By Friday morning, depression has left me entirely immobilised. Not only have I skipped work again, I've woken up to terribly sad news—my sister's friend has fallen seriously ill—and I don't leave bed for 18 hours. I send a few half-hearted mumbles about being sorry down the phone to my mate and shove it to the back of my brain.
For me, one of the most debilitating traits of BPD is the inability to put things into perspective. I didn't care about her sister. I couldn't care. I didn't have the energy. I'd been mangled by ferocious anxiety jitters. If you cut me I'd bleed dread. There was nothing else to me. It had completely hollowed me out.
I sleep for another few hours and wake up around 1 PM. I weep hot, angry tears. Why the fuck couldn't I be a better friend? I was incompetent in every single way. I hate myself. I am total trash.
Read More: Living with PMS That Makes You Want to Die
Work send me a crabby email about attendance. I move jobs a lot because I fuck up a lot. I have these sporadic stints of managing relatively demanding and successfully salaried careers in social media, but this malevolent sickness always catches up to me, and I inevitably piss it all down the drain time and time again.
I haven't spoken to anyone other than my parents in six days now. Around 2 PM I'm drenched in anxiety sweats and ordering curry. Two chicken tikka mains, a masala, a korma, butter chicken, four onion bhajis, a shami kebab starter, two portions of onion rice and two garlic naans—racking up to a potent £54.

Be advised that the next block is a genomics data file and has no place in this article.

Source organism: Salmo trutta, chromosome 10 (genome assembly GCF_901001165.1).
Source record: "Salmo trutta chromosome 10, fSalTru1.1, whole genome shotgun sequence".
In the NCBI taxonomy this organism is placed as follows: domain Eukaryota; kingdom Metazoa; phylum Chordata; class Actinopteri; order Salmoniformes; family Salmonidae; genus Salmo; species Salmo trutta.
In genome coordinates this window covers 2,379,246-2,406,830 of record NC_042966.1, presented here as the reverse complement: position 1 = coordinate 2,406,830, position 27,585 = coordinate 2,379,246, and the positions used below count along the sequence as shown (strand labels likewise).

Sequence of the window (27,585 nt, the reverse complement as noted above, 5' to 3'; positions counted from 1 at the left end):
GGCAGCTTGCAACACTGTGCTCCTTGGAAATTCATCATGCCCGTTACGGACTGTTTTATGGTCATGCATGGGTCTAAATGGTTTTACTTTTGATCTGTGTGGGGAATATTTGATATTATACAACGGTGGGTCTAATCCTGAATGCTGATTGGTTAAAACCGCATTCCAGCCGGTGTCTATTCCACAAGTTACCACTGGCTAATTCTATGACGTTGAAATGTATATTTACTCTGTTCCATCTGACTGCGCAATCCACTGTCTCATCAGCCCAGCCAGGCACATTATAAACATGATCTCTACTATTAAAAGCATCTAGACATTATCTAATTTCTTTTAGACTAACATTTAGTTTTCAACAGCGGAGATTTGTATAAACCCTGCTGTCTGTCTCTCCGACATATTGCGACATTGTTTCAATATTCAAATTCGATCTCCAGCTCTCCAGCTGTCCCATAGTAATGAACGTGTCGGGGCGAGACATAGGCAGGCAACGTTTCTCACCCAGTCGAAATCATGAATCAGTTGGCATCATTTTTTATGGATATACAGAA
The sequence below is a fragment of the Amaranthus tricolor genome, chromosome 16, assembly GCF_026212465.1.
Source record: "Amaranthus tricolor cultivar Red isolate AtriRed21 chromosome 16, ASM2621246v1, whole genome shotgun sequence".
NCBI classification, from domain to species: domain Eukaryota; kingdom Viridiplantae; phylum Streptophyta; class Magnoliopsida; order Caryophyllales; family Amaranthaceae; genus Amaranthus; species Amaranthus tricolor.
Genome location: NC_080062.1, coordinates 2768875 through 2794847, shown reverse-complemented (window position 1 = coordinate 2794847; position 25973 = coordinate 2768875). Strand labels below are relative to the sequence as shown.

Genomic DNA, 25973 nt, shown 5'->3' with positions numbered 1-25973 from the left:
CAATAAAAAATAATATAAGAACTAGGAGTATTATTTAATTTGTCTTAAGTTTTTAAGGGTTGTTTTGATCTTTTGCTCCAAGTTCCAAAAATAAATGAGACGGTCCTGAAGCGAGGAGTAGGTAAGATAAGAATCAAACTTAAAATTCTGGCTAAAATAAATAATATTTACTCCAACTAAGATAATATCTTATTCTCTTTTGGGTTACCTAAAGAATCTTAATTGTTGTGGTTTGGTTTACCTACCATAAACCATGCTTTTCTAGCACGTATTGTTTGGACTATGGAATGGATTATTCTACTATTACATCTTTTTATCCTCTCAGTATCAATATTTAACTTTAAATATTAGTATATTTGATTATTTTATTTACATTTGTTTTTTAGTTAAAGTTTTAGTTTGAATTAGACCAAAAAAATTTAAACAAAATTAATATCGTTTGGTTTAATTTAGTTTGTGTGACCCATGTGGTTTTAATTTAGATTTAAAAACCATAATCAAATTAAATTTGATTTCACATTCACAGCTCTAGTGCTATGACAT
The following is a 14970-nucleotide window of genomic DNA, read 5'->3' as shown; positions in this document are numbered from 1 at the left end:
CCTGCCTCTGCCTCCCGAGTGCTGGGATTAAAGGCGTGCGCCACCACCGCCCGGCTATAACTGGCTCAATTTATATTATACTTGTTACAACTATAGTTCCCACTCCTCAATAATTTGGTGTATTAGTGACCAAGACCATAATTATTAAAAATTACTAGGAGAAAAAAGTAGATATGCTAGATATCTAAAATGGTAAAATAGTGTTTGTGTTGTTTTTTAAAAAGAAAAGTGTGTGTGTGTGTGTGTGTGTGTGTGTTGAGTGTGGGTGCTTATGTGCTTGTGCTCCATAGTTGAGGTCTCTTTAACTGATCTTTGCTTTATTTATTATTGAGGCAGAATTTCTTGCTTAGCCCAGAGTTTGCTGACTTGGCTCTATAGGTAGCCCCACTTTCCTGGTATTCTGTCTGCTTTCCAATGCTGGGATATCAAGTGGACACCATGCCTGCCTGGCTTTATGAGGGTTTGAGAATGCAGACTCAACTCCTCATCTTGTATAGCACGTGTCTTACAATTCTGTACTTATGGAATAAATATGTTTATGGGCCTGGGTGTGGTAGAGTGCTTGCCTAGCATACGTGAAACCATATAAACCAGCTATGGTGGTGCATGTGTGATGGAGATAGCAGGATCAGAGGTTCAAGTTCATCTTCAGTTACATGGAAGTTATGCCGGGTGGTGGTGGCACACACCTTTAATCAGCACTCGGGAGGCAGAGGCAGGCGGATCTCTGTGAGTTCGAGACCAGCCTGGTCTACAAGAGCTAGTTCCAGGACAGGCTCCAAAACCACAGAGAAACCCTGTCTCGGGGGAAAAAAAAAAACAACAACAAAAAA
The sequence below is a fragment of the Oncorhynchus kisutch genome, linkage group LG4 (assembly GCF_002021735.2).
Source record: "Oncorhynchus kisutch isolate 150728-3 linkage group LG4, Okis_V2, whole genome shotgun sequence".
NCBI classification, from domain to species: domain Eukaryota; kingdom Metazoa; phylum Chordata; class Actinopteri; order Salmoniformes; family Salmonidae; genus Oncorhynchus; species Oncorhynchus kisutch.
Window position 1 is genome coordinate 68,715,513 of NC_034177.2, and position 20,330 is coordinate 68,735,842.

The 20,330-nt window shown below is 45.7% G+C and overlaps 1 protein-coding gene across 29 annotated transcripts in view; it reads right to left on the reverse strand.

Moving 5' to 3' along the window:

Bulimia has slithered in and out of my life for eight years. When stuff gets particularly abhorrent, I binge. Curry's a great call for gorging as it slips up real easy. While waiting for my delivery I'm unbearably restless, so I knock back four bowls of Coco Pops.
Come 3.30 PM I'm back in bed with sharp stomach spasms and a bloated, bleary brain. I sleep till 6.30 the following morning.
I'm contemplating raking a razor over my thighs because skin slicing works a dream—there's no other release quite like it.
I manage to cop an emergency appointment with my doctor, who also agrees I am fast becoming an unmanageable, neurotic shit-show. He signs me off work for a week and I retreat back to Mom's with my tail tucked tightly between my legs. I'm home and sobbing stains into my pillow. My boss is going to be so pissed. Anxiety thumps sharply in my gut just thinking about the eye rolls and tuts he'll sling out once he gets a whiff of my absence. I once told him over work drinks that I suffer from anxiety and he called me a pussy. I text him apologizing profusely and splurge promises that I'll make up every minute missed. I'm contemplating raking a razor over my thighs because skin slicing works a dream—there's no other release quite like it. But in keeping with the doctor's orders, Mom's confiscated sharp stuff from the bathroom. I scream until I tremble.